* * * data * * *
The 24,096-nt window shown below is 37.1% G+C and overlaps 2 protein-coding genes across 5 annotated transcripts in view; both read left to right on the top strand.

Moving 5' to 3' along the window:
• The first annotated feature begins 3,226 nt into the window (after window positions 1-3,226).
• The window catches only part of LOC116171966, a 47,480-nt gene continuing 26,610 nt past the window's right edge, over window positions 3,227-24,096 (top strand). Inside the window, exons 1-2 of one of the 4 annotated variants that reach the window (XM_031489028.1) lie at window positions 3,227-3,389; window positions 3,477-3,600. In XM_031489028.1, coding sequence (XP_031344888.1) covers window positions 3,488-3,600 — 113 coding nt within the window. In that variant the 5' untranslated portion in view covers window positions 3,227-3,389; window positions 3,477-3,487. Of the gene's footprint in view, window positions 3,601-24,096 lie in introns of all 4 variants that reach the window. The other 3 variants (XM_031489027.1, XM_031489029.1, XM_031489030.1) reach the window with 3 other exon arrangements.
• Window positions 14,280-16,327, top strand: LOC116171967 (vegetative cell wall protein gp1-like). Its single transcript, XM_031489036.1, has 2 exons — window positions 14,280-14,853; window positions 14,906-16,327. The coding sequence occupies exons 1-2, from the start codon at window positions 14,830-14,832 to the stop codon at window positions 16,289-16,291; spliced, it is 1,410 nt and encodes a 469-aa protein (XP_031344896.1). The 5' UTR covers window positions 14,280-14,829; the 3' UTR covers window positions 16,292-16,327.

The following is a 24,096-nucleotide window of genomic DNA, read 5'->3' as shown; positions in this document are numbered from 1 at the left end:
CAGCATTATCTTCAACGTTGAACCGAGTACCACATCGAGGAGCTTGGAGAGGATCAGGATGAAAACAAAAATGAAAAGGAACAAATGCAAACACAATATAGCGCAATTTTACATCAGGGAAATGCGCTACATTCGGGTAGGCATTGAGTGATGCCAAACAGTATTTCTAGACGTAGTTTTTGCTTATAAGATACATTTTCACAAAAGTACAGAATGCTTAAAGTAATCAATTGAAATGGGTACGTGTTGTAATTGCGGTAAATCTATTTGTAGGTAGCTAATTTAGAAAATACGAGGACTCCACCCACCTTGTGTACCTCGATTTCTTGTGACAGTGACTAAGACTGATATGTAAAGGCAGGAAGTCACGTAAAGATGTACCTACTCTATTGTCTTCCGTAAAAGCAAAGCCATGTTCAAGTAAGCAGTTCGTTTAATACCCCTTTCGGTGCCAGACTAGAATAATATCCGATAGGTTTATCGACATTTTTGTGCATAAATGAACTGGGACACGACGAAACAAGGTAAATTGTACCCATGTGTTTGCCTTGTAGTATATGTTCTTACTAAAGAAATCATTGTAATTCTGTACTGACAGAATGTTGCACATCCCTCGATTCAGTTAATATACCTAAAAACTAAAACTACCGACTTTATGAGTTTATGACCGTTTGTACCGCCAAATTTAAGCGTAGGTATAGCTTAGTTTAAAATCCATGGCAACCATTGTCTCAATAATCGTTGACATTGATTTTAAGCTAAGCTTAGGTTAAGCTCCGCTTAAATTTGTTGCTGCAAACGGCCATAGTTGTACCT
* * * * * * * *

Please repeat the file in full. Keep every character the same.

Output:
The 24,096-nt window shown below is 37.1% G+C and overlaps 2 protein-coding genes across 5 annotated transcripts in view; both read left to right on the top strand.

Moving 5' to 3' along the window:
• The first annotated feature begins 3,226 nt into the window (after window positions 1-3,226).
• The window catches only part of LOC116171966, a 47,480-nt gene continuing 26,610 nt past the window's right edge, over window positions 3,227-24,096 (top strand). Inside the window, exons 1-2 of one of the 4 annotated variants that reach the window (XM_031489028.1) lie at window positions 3,227-3,389; window positions 3,477-3,600. In XM_031489028.1, coding sequence (XP_031344888.1) covers window positions 3,488-3,600 — 113 coding nt within the window. In that variant the 5' untranslated portion in view covers window positions 3,227-3,389; window positions 3,477-3,487. Of the gene's footprint in view, window positions 3,601-24,096 lie in introns of all 4 variants that reach the window. The other 3 variants (XM_031489027.1, XM_031489029.1, XM_031489030.1) reach the window with 3 other exon arrangements.
• Window positions 14,280-16,327, top strand: LOC116171967 (vegetative cell wall protein gp1-like). Its single transcript, XM_031489036.1, has 2 exons — window positions 14,280-14,853; window positions 14,906-16,327. The coding sequence occupies exons 1-2, from the start codon at window positions 14,830-14,832 to the stop codon at window positions 16,289-16,291; spliced, it is 1,410 nt and encodes a 469-aa protein (XP_031344896.1). The 5' UTR covers window positions 14,280-14,829; the 3' UTR covers window positions 16,292-16,327.

The following is a 24,096-nucleotide window of genomic DNA, read 5'->3' as shown; positions in this document are numbered from 1 at the left end:
CAGCATTATCTTCAACGTTGAACCGAGTACCACATCGAGGAGCTTGGAGAGGATCAGGATGAAAACAAAAATGAAAAGGAACAAATGCAAACACAATATAGCGCAATTTTACATCAGGGAAATGCGCTACATTCGGGTAGGCATTGAGTGATGCCAAACAGTATTTCTAGACGTAGTTTTTGCTTATAAGATACATTTTCACAAAAGTACAGAATGCTTAAAGTAATCAATTGAAATGGGTACGTGTTGTAATTGCGGTAAATCTATTTGTAGGTAGCTAATTTAGAAAATACGAGGACTCCACCCACCTTGTGTACCTCGATTTCTTGTGACAGTGACTAAGACTGATATGTAAAGGCAGGAAGTCACGTAAAGATGTACCTACTCTATTGTCTTCCGTAAAAGCAAAGCCATGTTCAAGTAAGCAGTTCGTTTAATACCCCTTTCGGTGCCAGACTAGAATAATATCCGATAGGTTTATCGACATTTTTGTGCATAAATGAACTGGGACACGACGAAACAAGGTAAATTGTACCCATGTGTTTGCCTTGTAGTATATGTTCTTACTAAAGAAATCATTGTAATTCTGTACTGACAGAATGTTGCACATCCCTCGATTCAGTTAATATACCTAAAAACTAAAACTACCGACTTTATGAGTTTATGACCGTTTGTACCGCCAAATTTAAGCGTAGGTATAGCTTAGTTTAAAATCCATGGCAACCATTGTCTCAATAATCGTTGACATTGATTTTAAGCTAAGCTTAGGTTAAGCTCCGCTTAAATTTGTTGCTGCAAACGGCCATAGTTGTACCT